Tag Archives: writing

Wait, there’s a fly in my soup

My new piece in Nautilus Magazine is up. It’s on some exciting research going on at NASA’s Jet Propulsion Lab in Pasadena, on the origin of life. Most of us grew up with the “primordial soup.” Forget all that–hydrothermal vents are where it’s at. No one knows how life really started, of course, but this theory is pretty persuasive, because it obeys one of the central laws of the universe: entropy, the tendency for energy to go “downhill.” Take a look. 

Also, Nautilus Editor-in-Chief Michael Segal did an interview with me that’s now online. It’s a wide-ranging conversation, in which we talked about the history of science as a discipline, women in science, the Nobel Prize, and more. And it’s broken into nice, bite-sized pieces, perfect for brief lunch breaks and short attention spans.


The Whig interpretation of the gene

I have an essay in the June issue of The Atlantic, out online now and at your favorite magazine dealer or airport in a week or so.

It’s an essay review centered around Siddhartha Mukherjee’s newest book, The Gene. The book is part history of genetics and part discussion of current genetic science and medicine. Scientists don’t seem to like the latter too well. An article, based on the book, that appeared in the New Yorker earlier this spring, is receiving a great deal of criticism from the scientific community. They say that the piece badly misrepresents the mechanisms of epigenetics.

I take him to task on his history. I use the book as the base for a discussion of “Whig history” and why it is so dangerous when writing about science. Whig history, crudely, is writing about the past from the perspective of history’s winners; it is history as a justification of the present.

Good, critical history of science is vital to doing good science on a community scale. Only when we understand that “the” gene is a human concept that describes a bit of biology in a particularly productive way, can we harness the full power of genetic knowledge for good.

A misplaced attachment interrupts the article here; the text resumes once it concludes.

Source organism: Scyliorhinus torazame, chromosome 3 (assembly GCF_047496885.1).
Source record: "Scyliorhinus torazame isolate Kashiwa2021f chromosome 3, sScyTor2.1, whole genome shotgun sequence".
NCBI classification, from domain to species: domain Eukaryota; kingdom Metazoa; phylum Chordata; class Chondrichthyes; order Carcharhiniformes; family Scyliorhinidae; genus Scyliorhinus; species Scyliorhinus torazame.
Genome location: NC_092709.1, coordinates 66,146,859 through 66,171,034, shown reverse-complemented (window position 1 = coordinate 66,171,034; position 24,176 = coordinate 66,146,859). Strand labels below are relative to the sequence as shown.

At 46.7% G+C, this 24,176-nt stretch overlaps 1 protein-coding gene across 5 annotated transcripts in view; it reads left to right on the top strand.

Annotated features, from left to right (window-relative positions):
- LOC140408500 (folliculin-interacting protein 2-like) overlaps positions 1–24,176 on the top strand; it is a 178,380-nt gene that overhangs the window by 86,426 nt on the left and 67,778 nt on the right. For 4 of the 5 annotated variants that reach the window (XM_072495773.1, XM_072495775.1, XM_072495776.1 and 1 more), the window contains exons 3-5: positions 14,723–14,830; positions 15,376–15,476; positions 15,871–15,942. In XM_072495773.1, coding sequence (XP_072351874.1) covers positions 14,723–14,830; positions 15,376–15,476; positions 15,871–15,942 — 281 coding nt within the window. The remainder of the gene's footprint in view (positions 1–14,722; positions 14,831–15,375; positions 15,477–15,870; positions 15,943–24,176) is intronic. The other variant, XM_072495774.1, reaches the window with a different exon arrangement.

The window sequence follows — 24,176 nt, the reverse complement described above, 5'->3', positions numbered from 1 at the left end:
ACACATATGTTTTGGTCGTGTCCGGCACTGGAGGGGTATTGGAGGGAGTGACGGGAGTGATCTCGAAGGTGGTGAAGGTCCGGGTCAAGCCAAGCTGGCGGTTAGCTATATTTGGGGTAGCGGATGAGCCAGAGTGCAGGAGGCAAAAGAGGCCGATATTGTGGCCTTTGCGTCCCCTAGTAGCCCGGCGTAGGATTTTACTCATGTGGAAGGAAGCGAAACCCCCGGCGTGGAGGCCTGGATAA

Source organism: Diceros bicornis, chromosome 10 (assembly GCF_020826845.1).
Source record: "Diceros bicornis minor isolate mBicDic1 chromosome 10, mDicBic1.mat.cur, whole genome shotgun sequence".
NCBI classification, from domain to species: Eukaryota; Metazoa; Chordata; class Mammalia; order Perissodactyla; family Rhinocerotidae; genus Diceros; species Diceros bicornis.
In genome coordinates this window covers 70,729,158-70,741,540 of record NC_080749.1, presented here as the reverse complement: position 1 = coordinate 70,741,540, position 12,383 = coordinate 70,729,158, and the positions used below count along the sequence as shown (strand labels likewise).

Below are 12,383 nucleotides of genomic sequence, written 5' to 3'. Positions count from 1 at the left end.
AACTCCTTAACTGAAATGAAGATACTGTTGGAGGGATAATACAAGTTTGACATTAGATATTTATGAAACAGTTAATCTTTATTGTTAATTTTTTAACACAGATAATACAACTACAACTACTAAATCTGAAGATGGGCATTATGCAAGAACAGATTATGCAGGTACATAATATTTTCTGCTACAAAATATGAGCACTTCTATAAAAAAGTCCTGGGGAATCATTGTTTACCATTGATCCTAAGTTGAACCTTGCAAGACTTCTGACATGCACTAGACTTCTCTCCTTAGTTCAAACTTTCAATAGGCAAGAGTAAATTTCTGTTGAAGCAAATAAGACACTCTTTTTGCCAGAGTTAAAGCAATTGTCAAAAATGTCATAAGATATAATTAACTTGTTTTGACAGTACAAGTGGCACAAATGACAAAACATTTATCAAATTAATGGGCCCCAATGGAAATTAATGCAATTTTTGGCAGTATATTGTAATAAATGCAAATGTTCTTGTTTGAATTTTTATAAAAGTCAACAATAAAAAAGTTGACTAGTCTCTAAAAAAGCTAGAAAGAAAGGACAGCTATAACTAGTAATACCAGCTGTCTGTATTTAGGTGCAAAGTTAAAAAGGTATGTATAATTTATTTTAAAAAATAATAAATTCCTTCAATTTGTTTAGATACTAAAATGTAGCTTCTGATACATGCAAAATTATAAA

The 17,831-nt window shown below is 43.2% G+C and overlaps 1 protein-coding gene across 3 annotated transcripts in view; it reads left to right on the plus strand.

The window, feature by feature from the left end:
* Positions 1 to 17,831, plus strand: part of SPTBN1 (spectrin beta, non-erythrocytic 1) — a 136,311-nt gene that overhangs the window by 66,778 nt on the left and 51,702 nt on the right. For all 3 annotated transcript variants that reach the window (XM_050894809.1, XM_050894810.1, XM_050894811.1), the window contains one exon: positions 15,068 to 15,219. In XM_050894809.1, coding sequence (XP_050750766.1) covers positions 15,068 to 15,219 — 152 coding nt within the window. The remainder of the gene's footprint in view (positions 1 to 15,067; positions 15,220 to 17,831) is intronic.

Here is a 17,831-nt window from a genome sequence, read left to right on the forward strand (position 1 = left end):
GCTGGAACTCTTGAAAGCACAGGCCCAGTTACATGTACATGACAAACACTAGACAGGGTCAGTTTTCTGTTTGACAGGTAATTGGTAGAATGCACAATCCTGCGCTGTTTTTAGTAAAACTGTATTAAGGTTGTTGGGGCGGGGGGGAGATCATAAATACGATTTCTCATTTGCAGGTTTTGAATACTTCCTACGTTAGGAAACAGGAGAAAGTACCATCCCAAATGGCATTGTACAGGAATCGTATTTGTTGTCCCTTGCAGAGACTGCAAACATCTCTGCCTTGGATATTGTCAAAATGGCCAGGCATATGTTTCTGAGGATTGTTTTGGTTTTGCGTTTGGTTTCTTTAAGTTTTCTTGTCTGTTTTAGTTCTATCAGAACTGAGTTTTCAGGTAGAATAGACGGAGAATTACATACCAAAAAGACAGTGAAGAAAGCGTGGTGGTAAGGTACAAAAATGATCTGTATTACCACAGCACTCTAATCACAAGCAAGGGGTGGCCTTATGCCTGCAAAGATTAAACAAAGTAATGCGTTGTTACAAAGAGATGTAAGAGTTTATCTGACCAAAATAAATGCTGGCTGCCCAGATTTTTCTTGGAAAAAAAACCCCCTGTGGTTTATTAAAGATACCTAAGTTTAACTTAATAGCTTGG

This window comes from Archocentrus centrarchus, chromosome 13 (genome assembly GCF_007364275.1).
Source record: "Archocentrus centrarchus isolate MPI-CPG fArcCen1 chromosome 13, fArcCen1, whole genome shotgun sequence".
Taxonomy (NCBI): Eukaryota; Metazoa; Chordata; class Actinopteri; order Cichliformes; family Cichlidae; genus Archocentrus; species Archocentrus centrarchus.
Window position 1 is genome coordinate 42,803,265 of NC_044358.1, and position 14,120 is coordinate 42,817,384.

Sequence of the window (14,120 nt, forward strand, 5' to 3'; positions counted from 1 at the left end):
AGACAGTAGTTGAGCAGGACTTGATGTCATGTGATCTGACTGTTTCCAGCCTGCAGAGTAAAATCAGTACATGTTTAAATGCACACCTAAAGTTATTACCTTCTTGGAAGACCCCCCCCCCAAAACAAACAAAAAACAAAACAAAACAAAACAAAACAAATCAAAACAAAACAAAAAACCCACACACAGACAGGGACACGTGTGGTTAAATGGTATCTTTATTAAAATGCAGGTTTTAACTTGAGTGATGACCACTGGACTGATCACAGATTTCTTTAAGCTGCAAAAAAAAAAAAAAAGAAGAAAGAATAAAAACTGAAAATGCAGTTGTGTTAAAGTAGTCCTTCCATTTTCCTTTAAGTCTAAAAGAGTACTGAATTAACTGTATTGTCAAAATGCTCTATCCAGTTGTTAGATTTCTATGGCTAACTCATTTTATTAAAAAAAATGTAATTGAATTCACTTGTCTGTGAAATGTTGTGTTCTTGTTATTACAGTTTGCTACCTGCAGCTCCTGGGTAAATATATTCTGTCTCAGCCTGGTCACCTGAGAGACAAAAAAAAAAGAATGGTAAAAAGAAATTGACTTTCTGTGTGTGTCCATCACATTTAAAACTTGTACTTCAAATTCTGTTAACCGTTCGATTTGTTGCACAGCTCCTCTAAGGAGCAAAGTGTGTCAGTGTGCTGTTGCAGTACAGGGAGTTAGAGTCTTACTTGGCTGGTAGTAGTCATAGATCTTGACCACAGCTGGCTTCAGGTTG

Take a look!


Against turgidity as a quality measure in academia

It happened again last night.

I was at dinner with a group of smart, honest colleagues–a small table-ful of the people in my field I respect most. The conversation turned to another colleague, one who everyone at the table admires, not just as a scholar but as a force of nature. He is enormously productive, a serious scholar–and, damn him, he sometimes reaches a broad audience. In discussing this man’s recent work, one of my table-mates said, “I must confess: he writes so beautifully that sometimes I don’t trust what he’s saying!”

It was meant as a quip, but there was a serious point to it. I have heard this line for nearly 30 years. I’ve heard it in the sciences and I’ve heard it in the humanities. Among some academics, style is a demerit. Attention to rhythm or sonority or, Twain-help-you, wordplay, marks you as unserious, a mere Sophist rather than a Philosophe. Serious researchers are too invested in their ideas to pay attention to communicating them. They have been in the lab or the archive generating data, or in the stacks reviewing the historiography, or at their desktop spinning cotton candy out of the latest theoretical buzzwords. Attention to audience is mere marketing, a sell-out. Turgidity is the mark of a true scholar.

The fallacy involved in this slight on stylists is the confusion of pleasing with slick. Somehow they think that if your prose is graceful you must be doing something slippery that they don’t understand. You must not be revealing all your evidence, or your argument is merely clever instead of well-substantiated. The conflation, frankly, can only be made by someone so grossly unattuned to style that they can’t distinguish wit from reasoning–or persuasion from persuasiveness. But there are a lot of such people in academia, and some of them are distinguished scholars and scientists.

In a way, these crass critics are right. Style can be used to make a point. Scholars who I consider stylists (Hisa Kuriyama’s Expressiveness of the Body is a good example) use word choice, rhythm, sonority, image, and structure to help convey a point. It’s an idea journalists and English majors take in with their first undergraduate lattés: style operates on the aesthetic level, where argument operates on the rational level. A persuasive argument is layered, using evidence, argumentation, and aesthetic elements to make the case.

Pulling that off makes a piece more rigorous, not less. Whether it counts as good academic writing is another story.